The best way to clean a diamond ring, no matter your ring’s setting and/or metal type, is plain soap and water. To make the solution, get a small bowl and add very warm water and basic dishwashing soap. Soak your ring for about 20 to 40 minutes depending on how dirty it is. If you need to remove a substance such as a hairspray, lotion, makeup, or perfume, use a very soft toothbrush to remove any residue. Rinse the ring under warm running water and repeat if necessary. Using chlorine or other harsh chemicals, even some certified jewellery cleaners, can damage the engagement ring. It’s important to rinse your ring thoroughly after cleaning in order to remove any soap residue.

Non-Abrasive and Chemical-Free Solution

It’s important to do your research when purchasing a jewellery cleaner/polisher. If there are any chemicals in the solution, your diamond ring can become discoloured or lose its durability. Sparkle Bright is a highly rated jewellery cleaner that can polish and restore rings of any metal type. 

How to Clean a Diamond Ring: Silver and Gold

Windex and Hydrogen Peroxide Solution. 

Here’s how to clean a diamond ring with hydrogen peroxide: get a small bowl and prepare a 50/50 solution of Windex and hydrogen peroxide. Soak your diamond ring for about 10–15 minutes. The Windex will remove the day-to-day dirt buildup, and the hydrogen peroxide will kill any bacteria on the ring. After soaking your engagement ring in the solution, gently scrub your ring with a soft toothbrush to remove residue. Rinse with lukewarm water and dry.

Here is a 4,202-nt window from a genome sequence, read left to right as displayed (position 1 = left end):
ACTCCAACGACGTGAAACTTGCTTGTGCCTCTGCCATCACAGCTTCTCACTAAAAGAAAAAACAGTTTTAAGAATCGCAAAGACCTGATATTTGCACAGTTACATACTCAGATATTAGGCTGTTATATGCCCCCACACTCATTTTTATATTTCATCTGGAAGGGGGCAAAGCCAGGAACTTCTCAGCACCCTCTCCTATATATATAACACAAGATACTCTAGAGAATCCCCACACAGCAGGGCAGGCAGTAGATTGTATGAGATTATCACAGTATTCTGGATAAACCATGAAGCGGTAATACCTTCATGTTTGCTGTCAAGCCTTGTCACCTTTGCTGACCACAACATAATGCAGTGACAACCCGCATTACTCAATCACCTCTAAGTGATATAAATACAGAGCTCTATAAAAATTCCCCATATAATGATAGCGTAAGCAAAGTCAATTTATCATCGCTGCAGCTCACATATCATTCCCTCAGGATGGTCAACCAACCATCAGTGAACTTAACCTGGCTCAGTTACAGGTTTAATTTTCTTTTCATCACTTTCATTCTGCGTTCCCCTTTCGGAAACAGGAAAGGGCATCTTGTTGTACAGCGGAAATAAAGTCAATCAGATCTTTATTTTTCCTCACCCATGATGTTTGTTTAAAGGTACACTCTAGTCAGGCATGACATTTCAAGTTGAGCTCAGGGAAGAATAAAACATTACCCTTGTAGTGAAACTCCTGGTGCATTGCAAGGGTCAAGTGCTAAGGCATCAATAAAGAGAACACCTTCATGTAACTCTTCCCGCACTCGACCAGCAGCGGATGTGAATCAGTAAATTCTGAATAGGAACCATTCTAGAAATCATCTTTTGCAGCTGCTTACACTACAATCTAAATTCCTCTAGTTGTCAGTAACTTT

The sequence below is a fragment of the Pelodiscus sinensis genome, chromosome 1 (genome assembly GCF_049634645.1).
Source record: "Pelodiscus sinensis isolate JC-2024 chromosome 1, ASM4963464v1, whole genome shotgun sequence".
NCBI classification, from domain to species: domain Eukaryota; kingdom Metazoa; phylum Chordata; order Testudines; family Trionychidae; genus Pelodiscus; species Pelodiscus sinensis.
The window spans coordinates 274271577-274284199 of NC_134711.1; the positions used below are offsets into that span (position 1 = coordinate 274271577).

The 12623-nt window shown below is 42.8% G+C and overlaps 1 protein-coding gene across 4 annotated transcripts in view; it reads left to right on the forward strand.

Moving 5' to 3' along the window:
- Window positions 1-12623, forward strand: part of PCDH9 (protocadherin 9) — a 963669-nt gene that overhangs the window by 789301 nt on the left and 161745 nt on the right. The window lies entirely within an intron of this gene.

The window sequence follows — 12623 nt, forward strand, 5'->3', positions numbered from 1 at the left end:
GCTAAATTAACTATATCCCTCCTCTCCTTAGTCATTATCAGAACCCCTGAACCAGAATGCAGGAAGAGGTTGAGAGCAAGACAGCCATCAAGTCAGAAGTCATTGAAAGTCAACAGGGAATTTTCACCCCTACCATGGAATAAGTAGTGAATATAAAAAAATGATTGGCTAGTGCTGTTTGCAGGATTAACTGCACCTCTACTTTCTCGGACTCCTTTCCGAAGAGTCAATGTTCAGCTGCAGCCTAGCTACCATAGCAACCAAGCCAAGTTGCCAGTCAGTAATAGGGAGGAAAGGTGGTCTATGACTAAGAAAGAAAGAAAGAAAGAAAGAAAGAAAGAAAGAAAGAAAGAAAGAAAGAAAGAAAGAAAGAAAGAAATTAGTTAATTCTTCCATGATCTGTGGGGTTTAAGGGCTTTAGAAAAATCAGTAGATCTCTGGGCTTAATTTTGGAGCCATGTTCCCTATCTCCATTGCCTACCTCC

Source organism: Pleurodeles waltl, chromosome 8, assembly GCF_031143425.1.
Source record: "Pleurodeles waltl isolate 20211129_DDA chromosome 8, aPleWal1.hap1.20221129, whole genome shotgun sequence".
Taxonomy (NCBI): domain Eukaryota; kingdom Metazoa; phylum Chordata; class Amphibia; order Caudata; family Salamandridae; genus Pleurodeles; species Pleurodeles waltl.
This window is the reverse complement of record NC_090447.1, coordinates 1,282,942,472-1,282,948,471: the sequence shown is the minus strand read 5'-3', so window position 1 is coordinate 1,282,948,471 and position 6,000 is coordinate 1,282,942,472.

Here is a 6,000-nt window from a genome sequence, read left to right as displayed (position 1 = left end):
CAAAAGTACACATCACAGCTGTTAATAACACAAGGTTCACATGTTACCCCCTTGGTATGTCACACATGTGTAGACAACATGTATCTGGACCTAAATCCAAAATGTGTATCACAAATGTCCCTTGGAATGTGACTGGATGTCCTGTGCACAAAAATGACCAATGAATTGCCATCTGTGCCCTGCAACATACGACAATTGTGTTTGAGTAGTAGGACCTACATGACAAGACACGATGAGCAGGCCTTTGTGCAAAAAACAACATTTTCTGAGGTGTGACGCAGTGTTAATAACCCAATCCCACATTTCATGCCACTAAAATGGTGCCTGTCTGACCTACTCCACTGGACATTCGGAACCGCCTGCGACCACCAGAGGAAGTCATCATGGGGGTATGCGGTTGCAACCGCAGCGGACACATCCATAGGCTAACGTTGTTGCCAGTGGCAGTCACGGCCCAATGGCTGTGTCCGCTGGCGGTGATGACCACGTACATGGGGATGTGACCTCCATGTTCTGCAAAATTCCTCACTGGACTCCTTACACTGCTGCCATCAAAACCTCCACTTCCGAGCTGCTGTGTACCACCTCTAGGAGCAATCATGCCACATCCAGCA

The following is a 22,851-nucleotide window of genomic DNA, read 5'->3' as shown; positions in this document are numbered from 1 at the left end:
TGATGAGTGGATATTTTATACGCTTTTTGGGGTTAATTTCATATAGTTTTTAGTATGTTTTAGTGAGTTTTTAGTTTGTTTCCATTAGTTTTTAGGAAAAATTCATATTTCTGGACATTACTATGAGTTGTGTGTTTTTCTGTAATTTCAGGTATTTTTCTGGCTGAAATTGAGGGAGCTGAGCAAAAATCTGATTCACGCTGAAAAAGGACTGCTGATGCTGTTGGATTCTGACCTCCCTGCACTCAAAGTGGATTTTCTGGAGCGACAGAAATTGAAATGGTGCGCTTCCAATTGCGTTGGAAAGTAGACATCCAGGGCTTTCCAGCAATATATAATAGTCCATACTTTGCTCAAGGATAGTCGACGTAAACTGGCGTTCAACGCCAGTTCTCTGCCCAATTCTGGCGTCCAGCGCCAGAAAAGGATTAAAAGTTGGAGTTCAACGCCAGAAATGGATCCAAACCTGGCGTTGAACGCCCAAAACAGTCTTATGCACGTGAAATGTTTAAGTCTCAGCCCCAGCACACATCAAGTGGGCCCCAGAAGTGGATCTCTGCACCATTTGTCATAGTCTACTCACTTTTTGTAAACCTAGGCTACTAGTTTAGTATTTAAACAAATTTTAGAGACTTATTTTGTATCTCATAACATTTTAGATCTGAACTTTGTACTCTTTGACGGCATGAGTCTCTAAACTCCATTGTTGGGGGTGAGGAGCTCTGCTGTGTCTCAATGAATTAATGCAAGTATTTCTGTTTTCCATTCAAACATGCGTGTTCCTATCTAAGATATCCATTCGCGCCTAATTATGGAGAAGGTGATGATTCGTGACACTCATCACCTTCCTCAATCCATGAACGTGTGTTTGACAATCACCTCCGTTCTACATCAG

How to Clean a Diamond Ring: Silver


Pour 1/2 cup white vinegar and 2 tablespoons baking soda into a shallow bowl. Mix the solution so that the baking soda is completely dissolved. Soak your diamond ring in the solution for two to three hours. Then rinse your ring under cold water and dry thoroughly with a soft cloth.


Yes, you read that correctly. If you have a tarnished silver ring, then ketchup could be your solution to getting the shine back. Dunk your band into a small bowl of ketchup for a few minutes. Use a soft toothbrush to work ketchup into the crevices, then rinse the ring with lukewarm water and dry. Be sure not to leave the ketchup on your band for more than a few minutes.

How to Clean a Diamond Ring: Solid Gold


If your solid gold ring is losing its lustre, try pouring a little bit of beer onto a soft cloth and rubbing it gently over the band. Do not rub the beer on your gemstones or diamond, and be sure to avoid dark ale beer. After you’ve rubbed the beer onto the band, use a second cloth or towel to dry.

Choose a ring with a warranty

Reputable diamond vendors will usually offer a warranty for their jewellery products. For example, Blue Nile‘s lifetime warranty offers repair and replacement for any manufacturer defects for the life of the ring. James Allen also provides a lifetime manufacturer warranty along with free prong tightening, re-polishing, cleaning services and rhodium plating.